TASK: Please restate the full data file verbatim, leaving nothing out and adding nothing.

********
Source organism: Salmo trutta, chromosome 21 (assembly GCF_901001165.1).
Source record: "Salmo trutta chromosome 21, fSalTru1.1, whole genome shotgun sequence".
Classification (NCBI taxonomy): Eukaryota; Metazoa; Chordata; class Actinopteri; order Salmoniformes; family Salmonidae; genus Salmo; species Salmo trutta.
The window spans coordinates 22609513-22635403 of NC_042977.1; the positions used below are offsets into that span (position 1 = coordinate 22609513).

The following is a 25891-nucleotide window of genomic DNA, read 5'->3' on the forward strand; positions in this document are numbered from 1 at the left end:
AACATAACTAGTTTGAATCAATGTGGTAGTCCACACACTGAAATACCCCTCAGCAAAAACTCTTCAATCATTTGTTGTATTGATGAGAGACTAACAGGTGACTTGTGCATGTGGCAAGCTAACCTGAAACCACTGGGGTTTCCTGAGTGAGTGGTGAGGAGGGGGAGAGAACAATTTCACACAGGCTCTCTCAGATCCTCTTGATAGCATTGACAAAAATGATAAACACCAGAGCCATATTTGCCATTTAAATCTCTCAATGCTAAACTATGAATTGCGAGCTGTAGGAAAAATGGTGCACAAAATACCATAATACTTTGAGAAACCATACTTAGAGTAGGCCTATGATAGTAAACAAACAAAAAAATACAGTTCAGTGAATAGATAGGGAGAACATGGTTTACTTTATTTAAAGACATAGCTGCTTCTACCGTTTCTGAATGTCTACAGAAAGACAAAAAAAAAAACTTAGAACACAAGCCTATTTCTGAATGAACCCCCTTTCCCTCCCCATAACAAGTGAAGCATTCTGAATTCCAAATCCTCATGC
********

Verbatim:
Source organism: Salmo trutta, chromosome 21 (assembly GCF_901001165.1).
Source record: "Salmo trutta chromosome 21, fSalTru1.1, whole genome shotgun sequence".
Classification (NCBI taxonomy): Eukaryota; Metazoa; Chordata; class Actinopteri; order Salmoniformes; family Salmonidae; genus Salmo; species Salmo trutta.
The window spans coordinates 22609513-22635403 of NC_042977.1; the positions used below are offsets into that span (position 1 = coordinate 22609513).

The following is a 25891-nucleotide window of genomic DNA, read 5'->3' on the forward strand; positions in this document are numbered from 1 at the left end:
AACATAACTAGTTTGAATCAATGTGGTAGTCCACACACTGAAATACCCCTCAGCAAAAACTCTTCAATCATTTGTTGTATTGATGAGAGACTAACAGGTGACTTGTGCATGTGGCAAGCTAACCTGAAACCACTGGGGTTTCCTGAGTGAGTGGTGAGGAGGGGGAGAGAACAATTTCACACAGGCTCTCTCAGATCCTCTTGATAGCATTGACAAAAATGATAAACACCAGAGCCATATTTGCCATTTAAATCTCTCAATGCTAAACTATGAATTGCGAGCTGTAGGAAAAATGGTGCACAAAATACCATAATACTTTGAGAAACCATACTTAGAGTAGGCCTATGATAGTAAACAAACAAAAAAATACAGTTCAGTGAATAGATAGGGAGAACATGGTTTACTTTATTTAAAGACATAGCTGCTTCTACCGTTTCTGAATGTCTACAGAAAGACAAAAAAAAAAACTTAGAACACAAGCCTATTTCTGAATGAACCCCCTTTCCCTCCCCATAACAAGTGAAGCATTCTGAATTCCAAATCCTCATGC